Berkshire Hathaway Annual Letter – 1981

“Small portions of exceptionally good businesses are usually available in the securities markets at reasonable prices. But such businesses are available for purchase in their entirety only rarely, and then almost always at high prices.”

“Most organizations, business or otherwise, measure themselves, are measured by others, and compensate their managers far more by the yardstick of size than by any other yardstick.”

“Such favored businesses must have two characteristics: (1) an ability to increase prices rather easily (even when product demand is flat and capacity is not fully utilized) without fear of significant loss of either market share or unit volume, and (2) an ability to accommodate large dollar volume increases in business (often produced more by inflation than by real growth) with only minor additional investmen tof capital.”

“the magnitude of our non-recorded “ownership” earnings has grown to the point where their total is greater than our reported operating earnings. We expect this situation will continue.”

“our unreported ownership earnings will find their way, irregularly but inevitably, into our net worth.”

“The economic case justifying equity investment is that, in aggregate, additional earnings above passive investment returns – interest on fixed-income securities – will be derived through the employment of managerial and entrepreneurial skills in conjunction with that equity capital.”

“When change is slow, constant rethinking is actually undesirable; it achieves little and slows response time. But when change is great, yesterday’s assumptions can be retained only at great cost.”

“But facts do not cease to exist, either because they are unpleasant or because they are ignored.”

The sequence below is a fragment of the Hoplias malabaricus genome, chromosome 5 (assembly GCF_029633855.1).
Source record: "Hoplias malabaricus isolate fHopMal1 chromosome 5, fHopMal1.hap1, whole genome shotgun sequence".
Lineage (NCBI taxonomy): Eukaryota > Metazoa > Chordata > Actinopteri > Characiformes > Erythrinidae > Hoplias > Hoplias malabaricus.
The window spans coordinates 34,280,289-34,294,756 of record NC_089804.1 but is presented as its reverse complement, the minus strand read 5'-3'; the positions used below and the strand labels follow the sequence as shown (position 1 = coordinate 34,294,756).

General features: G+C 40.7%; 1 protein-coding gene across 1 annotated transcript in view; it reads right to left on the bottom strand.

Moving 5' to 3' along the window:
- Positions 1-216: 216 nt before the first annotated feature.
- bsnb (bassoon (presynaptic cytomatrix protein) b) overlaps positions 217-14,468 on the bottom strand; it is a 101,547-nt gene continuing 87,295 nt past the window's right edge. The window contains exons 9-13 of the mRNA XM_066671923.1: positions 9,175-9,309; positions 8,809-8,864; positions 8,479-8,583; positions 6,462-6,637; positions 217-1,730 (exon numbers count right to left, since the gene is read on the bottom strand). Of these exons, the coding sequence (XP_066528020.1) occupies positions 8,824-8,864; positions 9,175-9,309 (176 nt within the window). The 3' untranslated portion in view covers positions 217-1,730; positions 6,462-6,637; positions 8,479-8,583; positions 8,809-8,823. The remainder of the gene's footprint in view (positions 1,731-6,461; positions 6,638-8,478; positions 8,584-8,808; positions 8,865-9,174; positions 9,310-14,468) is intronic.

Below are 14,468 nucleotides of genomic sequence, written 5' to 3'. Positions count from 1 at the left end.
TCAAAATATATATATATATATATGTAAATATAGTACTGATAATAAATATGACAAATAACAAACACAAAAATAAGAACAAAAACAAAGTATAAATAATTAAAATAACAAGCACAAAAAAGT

“Logically, a company with historic and prospective high returns on equity should retain much or all of its earnings so that shareholders can earn premium returns on enhanced capital. Conversely, low returns on corporate equity would suggest a very high dividend payout so that owners could direct capital toward more attractive areas.”

“Beware of “dividends” that can be paid out only if someone promises to replace the capital distributed.”

“”Forecasts”, said Sam Goldwyn, “are dangerous, particularly those about the future.””

“It was clear that insurers with large holdings of bonds valued, for accounting purposes, at nonsensically high prices would have little choice but to keep the money revolving by selling large numbers of policies at nonsensically low prices. Such insurers necessarily fear a major decrease in volume more than they fear a major underwriting loss.”

“This pressure continues unabated and adds aa new motivation to the others that drive many insurance managers to push for business; worship of size over profitability, and the fear that market share surrendered never can be regained.”

“(Such lassitude did not pervade all departments of that firm; it billed Berkshire for mailing services within six days of that belated and ineffectual action.)”